When he was Prime Minister, Tony Blair had a lot to say about ‘equality of opportunity’ – which was his way of moving on from the Old Labour attachment to ‘equality of outcome’. Commenting on Blair, a Conservative MP once told me that Conservatives shouldn’t believe in either form of equality.
Knowing this MP to be a thoughtful and compassionate man, I was, at first, somewhat surprised. How could a modern Conservative not believe in opportunity for everyone? How can you have an ‘enterprise society’ without it?
His reasoning, however, was perfectly sound – the relevant question, he said, is this: How are you going to equalise opportunity? Many of our most important opportunities are given to us by our parents in childhood – through simple acts like reading to us at bedtime – so how can we possibly equalise that?
Liberal egalitarians tend to think of opportunity in purely material terms – and thus focus on factors such as household income and state spending on education. However, the evidence that the home environment has a huge impact on educational and economic outcomes has become impossible to ignore.
The issue is addressed in a new book, Family Values: The Ethics of Parent-Child Relationships, by the academics Harry Brighouse and Adam Swift – described by Jonathan Derbyshire as “a liberal egalitarian case for family values.”
Derbyshire interviews Swift for Prospect:
“…the more that sociologists investigate the detailed processes the more it looks as though the reason more advantaged parents tend to have kids who lead more advantaged lives is because of the stuff that goes on informally within the family—the transmission of cultural capital, taking your kids on holiday, having books in the house, reading bedtime stories and so on. And so the sense in which this is bad news for progressives is that we can’t respect family life without taking a hit for fair equality of opportunity.”
Where these principles come into conflict, Brighouse and Swift come down on the side of respecting family life:
“…if we had to choose between a world where you had fair equality of opportunity, but at the cost of loving familial relationships, that would be worse than a world in which we have loving familial relationships but in which we can’t provide people with fair equality of opportunity.”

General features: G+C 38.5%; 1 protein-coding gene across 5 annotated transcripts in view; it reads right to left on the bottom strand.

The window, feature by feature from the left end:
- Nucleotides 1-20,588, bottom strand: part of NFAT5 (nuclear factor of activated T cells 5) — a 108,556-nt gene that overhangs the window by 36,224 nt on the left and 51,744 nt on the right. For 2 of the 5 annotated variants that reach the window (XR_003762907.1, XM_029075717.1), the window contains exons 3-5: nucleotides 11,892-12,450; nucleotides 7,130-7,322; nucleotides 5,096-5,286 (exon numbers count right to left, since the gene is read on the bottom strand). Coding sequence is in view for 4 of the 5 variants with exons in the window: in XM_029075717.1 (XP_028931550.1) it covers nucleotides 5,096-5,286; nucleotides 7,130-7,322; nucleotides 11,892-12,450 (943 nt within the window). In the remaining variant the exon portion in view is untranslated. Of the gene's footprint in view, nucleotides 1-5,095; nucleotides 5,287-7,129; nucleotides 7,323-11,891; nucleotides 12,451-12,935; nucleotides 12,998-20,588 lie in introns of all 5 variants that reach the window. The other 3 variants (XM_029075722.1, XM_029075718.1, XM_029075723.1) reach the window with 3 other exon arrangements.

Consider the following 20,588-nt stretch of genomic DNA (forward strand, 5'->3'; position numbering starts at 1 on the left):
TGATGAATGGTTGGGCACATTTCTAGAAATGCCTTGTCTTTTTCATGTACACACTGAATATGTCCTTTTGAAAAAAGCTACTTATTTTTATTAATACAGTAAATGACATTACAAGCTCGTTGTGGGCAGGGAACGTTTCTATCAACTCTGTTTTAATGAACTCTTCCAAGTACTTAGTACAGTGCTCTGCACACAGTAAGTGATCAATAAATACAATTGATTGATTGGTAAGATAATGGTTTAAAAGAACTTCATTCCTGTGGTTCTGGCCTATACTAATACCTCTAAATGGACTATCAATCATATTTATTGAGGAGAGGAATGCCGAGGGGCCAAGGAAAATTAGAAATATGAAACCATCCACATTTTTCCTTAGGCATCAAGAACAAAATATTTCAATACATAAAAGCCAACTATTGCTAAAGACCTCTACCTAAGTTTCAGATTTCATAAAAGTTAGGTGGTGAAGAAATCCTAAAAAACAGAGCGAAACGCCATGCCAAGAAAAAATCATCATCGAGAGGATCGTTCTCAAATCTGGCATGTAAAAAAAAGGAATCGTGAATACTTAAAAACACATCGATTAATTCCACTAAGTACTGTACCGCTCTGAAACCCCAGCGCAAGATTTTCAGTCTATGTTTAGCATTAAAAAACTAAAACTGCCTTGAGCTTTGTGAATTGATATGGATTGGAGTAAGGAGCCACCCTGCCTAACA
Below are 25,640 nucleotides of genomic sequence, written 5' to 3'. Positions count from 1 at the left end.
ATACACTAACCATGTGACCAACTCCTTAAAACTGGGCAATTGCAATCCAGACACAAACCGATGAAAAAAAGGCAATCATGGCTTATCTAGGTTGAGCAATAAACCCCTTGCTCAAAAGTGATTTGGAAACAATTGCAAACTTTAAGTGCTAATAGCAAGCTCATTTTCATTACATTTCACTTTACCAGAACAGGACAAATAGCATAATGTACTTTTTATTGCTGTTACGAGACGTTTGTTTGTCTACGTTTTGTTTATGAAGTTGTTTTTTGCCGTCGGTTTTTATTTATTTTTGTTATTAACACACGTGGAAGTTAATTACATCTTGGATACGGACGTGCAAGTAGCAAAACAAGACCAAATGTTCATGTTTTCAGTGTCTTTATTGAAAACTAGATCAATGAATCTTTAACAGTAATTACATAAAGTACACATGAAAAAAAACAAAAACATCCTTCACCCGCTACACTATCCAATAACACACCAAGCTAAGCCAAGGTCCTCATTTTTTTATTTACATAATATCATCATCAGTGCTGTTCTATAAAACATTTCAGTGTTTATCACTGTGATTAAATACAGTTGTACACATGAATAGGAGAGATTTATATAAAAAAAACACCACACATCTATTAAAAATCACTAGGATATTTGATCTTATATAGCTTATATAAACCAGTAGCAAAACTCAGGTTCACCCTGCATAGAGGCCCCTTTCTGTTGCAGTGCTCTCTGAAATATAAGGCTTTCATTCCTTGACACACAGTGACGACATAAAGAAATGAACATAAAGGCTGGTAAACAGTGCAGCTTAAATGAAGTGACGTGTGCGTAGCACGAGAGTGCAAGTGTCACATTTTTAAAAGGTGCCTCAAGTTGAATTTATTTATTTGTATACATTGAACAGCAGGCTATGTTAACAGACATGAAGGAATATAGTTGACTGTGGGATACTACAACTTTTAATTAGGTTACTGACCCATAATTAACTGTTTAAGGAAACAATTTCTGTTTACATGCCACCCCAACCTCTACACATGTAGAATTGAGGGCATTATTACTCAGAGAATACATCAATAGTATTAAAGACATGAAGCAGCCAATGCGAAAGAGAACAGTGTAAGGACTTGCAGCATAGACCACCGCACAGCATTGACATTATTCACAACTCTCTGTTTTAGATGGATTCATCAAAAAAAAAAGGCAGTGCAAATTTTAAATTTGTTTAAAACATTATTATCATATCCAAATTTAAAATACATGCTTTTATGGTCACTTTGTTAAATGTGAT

Of course, it shouldn’t take thousands of words of academic hemming-and-hawing to reach this conclusion. Moreover, there’s something quite chilling about holding the family subject to egalitarian social objectives:
“What kind of parent-child interaction do we need to respect even though they will produce unfairness? And what kind of parent-child interaction do we, on reflection, not need to respect because, although we currently allow parents and children to engage in them, they’re not actually required for healthy familial relationships?”
To most of us on the centre-right, the answer to these questions is ‘mind your own business’ (or words to that effect). And yet it would be a mistake to view that whole question of family values as a purely private one. Public policy can make a difference precisely by respecting – and actively promoting – the family structures that give children the best start in life.
In other words, the compassionate conservative response to inequality in this matter (as in most other matters) is neither laissez faire nor to level down, but to level up.
However, that would mean politicians showing some leadership on issues like marriage – and braving a backlash that won’t just be confined to the liberal left.